Real Estate

Where in the Golden Horseshoe have prices doubled in 4 years and are up 22.3% in the last year?

  • Last Updated:
  • Apr 5th, 2022 4:46 pm
26 replies
[OP]
Member
Sep 10, 2010
395 posts
99 upvotes
St Catharines
Sorry-that should have been 4.5 years:)
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Apr 5, 2013
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keenland
hopium wrote: Sorry-that should have been 4.5 years:)
yes and you can buy a cheap house in Chatham too...but most dont want to invest there, as both towns are in reality, on the same level as a trailer park,,,but to each his own
Sr. Member
Sep 16, 2009
685 posts
475 upvotes
hopium wrote: Sorry-that should have been 4.5 years:)
Quite incredible. The doubling has been more like in 9-10 yrs in the rest of GTA. Although whats the growth been in Niagara over the same time? I feel like the trajectory should have been similarly flat to steady increase from 2010 - 2015/16 and then a sharp increase. Thats at least true for GTA.
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Jun 13, 2009
1067 posts
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Toronto
oasis2002 wrote: Quite incredible. The doubling has been more like in 9-10 yrs in the rest of GTA. Although whats the growth been in Niagara over the same time? I feel like the trajectory should have been similarly flat to steady increase from 2010 - 2015/16 and then a sharp increase. Thats at least true for GTA.
Two factors I think; people getting priced out of the GTA and having to look farther; and #2, people cashing out of the GTA, and buying similar/larger homes without a mortgage.

I was seriously considering this myself around 2014ish; but decided against it because a 3hr daily commute would have killed me....and now we can work from home for the foreseeable future. Life is funny sometimes Disappointed But Relieved Face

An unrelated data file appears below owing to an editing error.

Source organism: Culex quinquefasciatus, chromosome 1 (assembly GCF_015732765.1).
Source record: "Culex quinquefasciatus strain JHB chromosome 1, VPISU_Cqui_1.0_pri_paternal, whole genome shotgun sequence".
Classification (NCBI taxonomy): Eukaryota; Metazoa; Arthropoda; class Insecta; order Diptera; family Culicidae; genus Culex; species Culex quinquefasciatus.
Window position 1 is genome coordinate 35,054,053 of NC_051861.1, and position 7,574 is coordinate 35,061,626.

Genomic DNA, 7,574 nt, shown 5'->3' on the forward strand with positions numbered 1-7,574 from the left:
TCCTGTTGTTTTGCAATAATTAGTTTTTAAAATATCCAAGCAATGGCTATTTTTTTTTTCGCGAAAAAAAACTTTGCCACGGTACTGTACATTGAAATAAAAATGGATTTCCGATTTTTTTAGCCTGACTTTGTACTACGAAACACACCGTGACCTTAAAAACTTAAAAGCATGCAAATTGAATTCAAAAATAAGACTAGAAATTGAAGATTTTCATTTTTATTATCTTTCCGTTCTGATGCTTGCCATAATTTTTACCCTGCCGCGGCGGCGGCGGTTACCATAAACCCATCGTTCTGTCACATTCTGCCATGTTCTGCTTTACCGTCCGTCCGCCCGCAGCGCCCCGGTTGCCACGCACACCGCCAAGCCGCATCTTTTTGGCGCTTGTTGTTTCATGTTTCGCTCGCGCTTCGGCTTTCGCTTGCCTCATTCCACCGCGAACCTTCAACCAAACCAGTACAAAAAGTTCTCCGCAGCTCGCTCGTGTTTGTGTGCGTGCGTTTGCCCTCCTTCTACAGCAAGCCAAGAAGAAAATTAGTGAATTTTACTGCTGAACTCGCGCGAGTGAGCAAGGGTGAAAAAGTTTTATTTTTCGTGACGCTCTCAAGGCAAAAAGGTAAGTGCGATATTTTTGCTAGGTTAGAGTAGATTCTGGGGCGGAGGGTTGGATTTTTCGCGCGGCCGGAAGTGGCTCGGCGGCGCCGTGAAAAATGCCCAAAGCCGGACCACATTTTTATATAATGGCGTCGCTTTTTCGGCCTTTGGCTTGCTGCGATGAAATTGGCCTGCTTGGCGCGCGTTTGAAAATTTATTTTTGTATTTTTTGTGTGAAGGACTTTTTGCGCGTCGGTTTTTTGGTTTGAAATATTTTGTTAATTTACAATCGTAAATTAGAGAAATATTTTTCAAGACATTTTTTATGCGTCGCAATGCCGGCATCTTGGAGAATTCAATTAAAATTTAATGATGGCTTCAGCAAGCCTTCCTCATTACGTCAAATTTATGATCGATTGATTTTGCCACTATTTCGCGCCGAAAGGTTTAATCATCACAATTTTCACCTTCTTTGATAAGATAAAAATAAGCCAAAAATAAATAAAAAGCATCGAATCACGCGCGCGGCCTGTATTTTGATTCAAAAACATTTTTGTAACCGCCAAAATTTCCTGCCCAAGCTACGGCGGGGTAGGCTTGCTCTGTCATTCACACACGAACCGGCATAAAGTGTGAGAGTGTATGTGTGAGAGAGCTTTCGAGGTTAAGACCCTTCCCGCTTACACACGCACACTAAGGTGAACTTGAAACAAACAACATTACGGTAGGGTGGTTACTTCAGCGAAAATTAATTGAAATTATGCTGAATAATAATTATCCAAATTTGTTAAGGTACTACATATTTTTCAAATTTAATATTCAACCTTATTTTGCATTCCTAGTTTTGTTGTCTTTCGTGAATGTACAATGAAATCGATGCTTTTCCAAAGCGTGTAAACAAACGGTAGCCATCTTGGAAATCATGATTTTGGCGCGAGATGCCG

Last edited by Jruuu on Jul 27th, 2020 11:07 pm, edited 1 time in total.
Member
Jun 1, 2019
251 posts
334 upvotes
cardguy wrote: yes and you can buy a cheap house in Chatham too...but most dont want to invest there, as both towns are in reality, on the same level as a trailer park,,,but to each his own
Niagara's not a town. Thx for your insightful post.
I grew up in Toronto [downtown], have worked in Markham, moved to Niagara. All 3 have their pro's and con's, but a trailer park Niagara is not.
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Niagara / Hamilton-Burlington
[OP]
Member
Sep 10, 2010
395 posts
99 upvotes
St Catharines
Having three 400 series hwys in St Catharines area( a city of about 135,000 )is a real bonus for getting around.(yes we still have traffic jams for accidents&construction)
Sr. Member
Nov 22, 2017
931 posts
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I definitely think investors in the golden horshoe will find better value in these regions, Niagara-St. Catherines, London, and Windsor. The question is will there be enough people to fill long term rentals for investors? The answer relies on what public and private employers do to create employment to incentivize people to move from the GTA region. Windsor is the only city out of the 3 that has some diversity in employment, with the 5+ billion dollar bridge and 1+ billion dollar hospital being built, not to mention the billion dollar car assembly plant, logistic companies, and its university. I think for investors its a much better opportunity than Niagara.
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Apr 5, 2013
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keenland
Tailwind72 wrote: Niagara's not a town. Thx for your insightful post.
I grew up in Toronto [downtown], have worked in Markham, moved to Niagara. All 3 have their pro's and con's, but a trailer park Niagara is not.
yea ok...keep telling yourself that...(says the local realtor)
[OP]
Member
Sep 10, 2010
395 posts
99 upvotes
St Catharines
If wfh(work from home) takes off due to its many advantages for all involved,Niagara may be ideally situated to provide that maturing group of commuters and their families with a better and more desirable quality of life and yet be within once or twice a week distance from the office.Industry and government would save huge amounts of money by not having to continually build and maintain office ,road and mass transit infrastructure.The environment would be huge winner also not having to pave over large swaths of valuable land and it would provide a cleaner environment by reducing vehicles on the road for that daily rush hour that is required to send everyone to a centralized work area.
I agree that there are always jobs that require a physical presence but many would flow to where people wfh to provide the required services at a much lower cost.